The five stages of soundproofing

By Liam Coleman

- Last updated on GMT

The five stages of soundproofing

Related tags The doors Sound

The pub may be at the heart of the community, but there are times when that causes more harm than good. Stephen Smith from Hush Soundproofing takes us through the five stages that he follows when soundproofing a pub to keep the noise as quiet as possible.

1) Look at what is around you

The closeness of residential flats and houses to the pub itself is a key place to start. That will answer a few questions straight away.

We recently worked on a pub in east London, which involved a number of terraced houses literally backing on to the patio doors of the pub itself, which went straight on to the dance floor that had live music at weekends. Straight away then you identify problems that are quite obvious.

Looking to buy or sell a pub? Check out our property site​.

2) Add windows and doors

Windows and doors are the weakest point. Before sound goes through walls, it’ll go through windows and doors more easily. You look at secondary glazing or secondary doors. You can absorb a lot more noise through having two sets of doors or two sets of windows.

Adding another door is more effective. You’ll notice in pubs and clubs that that is what they do. If you go to the toilet in a Wetherspoons you won’t walk through one door from the dancefloor or bar to the toilet, you’ll walk through an entrance porch and then another door.

It’s the same with the outside. You go into any chain and you walk through a door and it leads you into an entrance porchway before another set of double doors.

Before you look at anything a lot more serious, like soundproofing the actual pub itself, you identify the biggest problems, which would tend to be doors and windows. You’d address those more standard issues first. Once you’ve ticked off that box, you gradually work your way down the list, but many times you won’t need to go further than the doors and windows.

We try and keep the design in keeping with what they’ve got. Sometimes you’ve got to keep to regulations in that it might be a listed pub. We’ve just done a pub where we’ve had to fit and restore the original shutters because it was a listed building. It caused us problems because we were restoring shutters that weren’t up to standard for absorbing noise, but sometimes you’ve got to find the balance between what you can do and what you’ve got to do.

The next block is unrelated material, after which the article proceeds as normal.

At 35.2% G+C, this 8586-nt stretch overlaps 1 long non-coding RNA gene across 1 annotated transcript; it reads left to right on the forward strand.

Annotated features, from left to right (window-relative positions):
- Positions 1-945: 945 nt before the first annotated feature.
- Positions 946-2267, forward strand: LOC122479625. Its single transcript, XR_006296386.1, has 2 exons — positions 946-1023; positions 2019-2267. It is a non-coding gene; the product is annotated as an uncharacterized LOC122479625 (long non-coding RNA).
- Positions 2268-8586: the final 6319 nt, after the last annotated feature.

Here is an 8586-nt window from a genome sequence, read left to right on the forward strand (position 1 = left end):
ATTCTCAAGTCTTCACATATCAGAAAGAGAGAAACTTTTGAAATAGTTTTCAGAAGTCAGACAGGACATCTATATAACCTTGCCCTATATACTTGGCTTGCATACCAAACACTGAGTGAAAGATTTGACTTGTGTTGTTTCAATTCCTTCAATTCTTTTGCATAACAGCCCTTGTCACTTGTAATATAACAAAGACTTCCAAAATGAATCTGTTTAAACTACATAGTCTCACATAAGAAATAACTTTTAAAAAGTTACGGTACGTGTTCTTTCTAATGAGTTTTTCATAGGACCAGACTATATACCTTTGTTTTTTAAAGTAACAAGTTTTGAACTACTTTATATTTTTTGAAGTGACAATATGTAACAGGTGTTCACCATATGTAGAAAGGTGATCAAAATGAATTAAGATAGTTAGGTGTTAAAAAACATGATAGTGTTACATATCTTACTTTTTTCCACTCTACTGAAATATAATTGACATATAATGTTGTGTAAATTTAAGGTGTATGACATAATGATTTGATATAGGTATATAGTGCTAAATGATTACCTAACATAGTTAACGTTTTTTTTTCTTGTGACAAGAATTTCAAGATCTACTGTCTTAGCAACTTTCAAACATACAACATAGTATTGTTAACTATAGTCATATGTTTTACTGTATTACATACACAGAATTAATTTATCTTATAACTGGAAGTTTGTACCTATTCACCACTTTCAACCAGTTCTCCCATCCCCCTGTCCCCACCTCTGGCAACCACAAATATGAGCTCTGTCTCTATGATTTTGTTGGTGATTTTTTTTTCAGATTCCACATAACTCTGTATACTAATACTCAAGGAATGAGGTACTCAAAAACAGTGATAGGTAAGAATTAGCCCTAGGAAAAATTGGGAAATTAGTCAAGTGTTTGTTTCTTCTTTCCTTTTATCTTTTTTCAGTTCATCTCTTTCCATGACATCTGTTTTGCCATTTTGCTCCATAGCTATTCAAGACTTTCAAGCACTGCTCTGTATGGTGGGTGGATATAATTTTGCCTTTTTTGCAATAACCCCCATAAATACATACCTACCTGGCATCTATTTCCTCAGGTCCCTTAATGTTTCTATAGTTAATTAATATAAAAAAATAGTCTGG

The pub in east London had two sets of UPVC doors finished in oak. We basically found and fitted another two doors in front of the existing door. The existing doors open outwards and then our doors open inwards.

3) Look at the walls and roof

You’d look at the construction of the building. If it’s built out of stone, generally stone walls will be two foot thick and you shouldn’t have a problem with noise escaping. Stone is so dense and heavy, nothing will transmit through those walls.

But noise could be escaping through a roof because it’s thatched, slate or tile.

You want to know the construction of the building and to have a good understanding of what makes up that building and what makes up the weakest areas. If you identify a weakness in the build and it adds up to where the complaints are coming from, you can gauge whether you’re looking at the right point or not.

4) Lower the ceilings

I’ve had pubs on one floor and a restaurant or flats on the floor above. Then you’re looking at the floor or ceiling.

We would look at soundproofing the ceiling from below, rather than the floor from above, because you need to lose space to absorb sound and it’s easier to lower a ceiling than raise up a floor. If I try to raise your floor by four inches it’s never going to be possible, but if I have to lower your ceiling by the same four inches, nine times out of 10, I can do that.

We’ll put the materials in the new ceiling we build. It’d be a combination of materials. Acoustic quilts, sound block boards and high-mass vinyl, which is called mass-loaded vinyl.

The biggest factor is the amount of separation involved because the bigger the separation, the more you allow the sound to travel in that space.

When you’re looking for the best type of material, you’re looking at weight and density. If you’re using a board you’ll want the thickest and heaviest; the same with the acoustic installation. You want the densest material and we use Rockwool. There’s probably three different grades and we use the heaviest, which is RW5. That gives you the best performance.

5) Ultimately accept that it is impossible to keep all sound in

The only other thing you can do is have limiters on the sound equipment. That can stop the bass or the music being turned up too much, if it really comes to it.

You’re never going to make it 100%, so people need to be realistic.

Related topics Professional Services & Utilities

Related news

Show more